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Margarita Snail

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Species group:

Other common names: Little Margarite, Pearl Snail, Pearly-topped Snail, Stomatella Limpet Snail

Scientific name: Margarites pupillus

The basics:
The Margarita Snail is a hardy, ravenous consumer of marine algae, but prefers cooler temperatures than are suitable for most reef creatures.

The Margarita Snail is found in the Eastern Pacific Ocean, from Alaska to California. In favors rocky habitats and cool water.

Appearance / health:
The smooth, turban-shaped shell is gray to dark brown in color and reaches 2.5-5 cm (1-2 in) in length.

Although very hardy when given proper care, the Margarita Snail is sensitive to ammonia, nitrates, copper-based medications, changes in pH, and sustained temperatures above 23.8 C (75 F).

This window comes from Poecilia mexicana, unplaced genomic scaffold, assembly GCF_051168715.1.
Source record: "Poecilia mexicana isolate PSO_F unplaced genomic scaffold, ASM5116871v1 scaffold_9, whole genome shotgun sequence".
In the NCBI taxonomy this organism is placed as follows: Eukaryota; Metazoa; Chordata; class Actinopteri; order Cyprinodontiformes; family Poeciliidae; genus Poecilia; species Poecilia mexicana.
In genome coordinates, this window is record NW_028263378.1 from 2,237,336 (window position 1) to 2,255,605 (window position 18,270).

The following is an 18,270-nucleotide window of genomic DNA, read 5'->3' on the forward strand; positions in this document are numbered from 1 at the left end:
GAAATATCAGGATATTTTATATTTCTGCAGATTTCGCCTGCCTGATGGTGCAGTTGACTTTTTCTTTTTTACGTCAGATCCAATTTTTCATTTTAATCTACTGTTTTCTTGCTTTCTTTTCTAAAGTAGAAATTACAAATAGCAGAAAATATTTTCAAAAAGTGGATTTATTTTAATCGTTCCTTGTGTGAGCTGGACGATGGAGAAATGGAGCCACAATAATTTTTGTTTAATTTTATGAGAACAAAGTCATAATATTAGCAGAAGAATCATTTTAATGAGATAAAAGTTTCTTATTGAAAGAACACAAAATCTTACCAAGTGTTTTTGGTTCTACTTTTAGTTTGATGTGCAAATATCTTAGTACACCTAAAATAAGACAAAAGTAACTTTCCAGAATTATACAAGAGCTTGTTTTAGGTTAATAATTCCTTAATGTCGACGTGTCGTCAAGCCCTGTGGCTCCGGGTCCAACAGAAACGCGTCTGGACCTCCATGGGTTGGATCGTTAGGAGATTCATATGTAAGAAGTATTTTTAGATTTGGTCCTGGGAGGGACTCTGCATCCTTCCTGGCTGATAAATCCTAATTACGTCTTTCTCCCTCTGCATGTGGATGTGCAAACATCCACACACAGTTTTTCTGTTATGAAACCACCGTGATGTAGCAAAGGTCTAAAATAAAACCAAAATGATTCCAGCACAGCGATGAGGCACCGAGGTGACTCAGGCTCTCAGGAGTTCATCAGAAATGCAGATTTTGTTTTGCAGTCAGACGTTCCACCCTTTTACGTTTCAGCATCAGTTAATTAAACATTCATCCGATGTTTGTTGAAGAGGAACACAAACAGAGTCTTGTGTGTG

Behavior / temperament:
The Margarita Snail is active at night, at which time in prowls the aquarium in search of algae. It is harmless to other marine animals.

Housing:
Margarita Snails do best in well-filtered aquariums housing temperate zone creatures. They can adjust to warm temperatures for a time, but do not thrive in typical reef aquariums.

The following water quality parameters should be maintained in order to assure long-term health: Temperature: 10-20 C (50-68 F); Specific Gravity (salinity):1.023-1.025; pH: 8.0-8.4; Alkalinity 8-12 dKH; Calcium: 350-450 ppm.

Diet:
In addition to live hair and other marine algae, Margarita Snails should be offered dry seaweed and algae tablets/flakes. Calcium supplements and trace elements are essential for proper shell development.

Breeding:
Larval Margarita Snails are planktonic; reproduction has not been recorded in home aquariums.

Written by Frank Indiviglio

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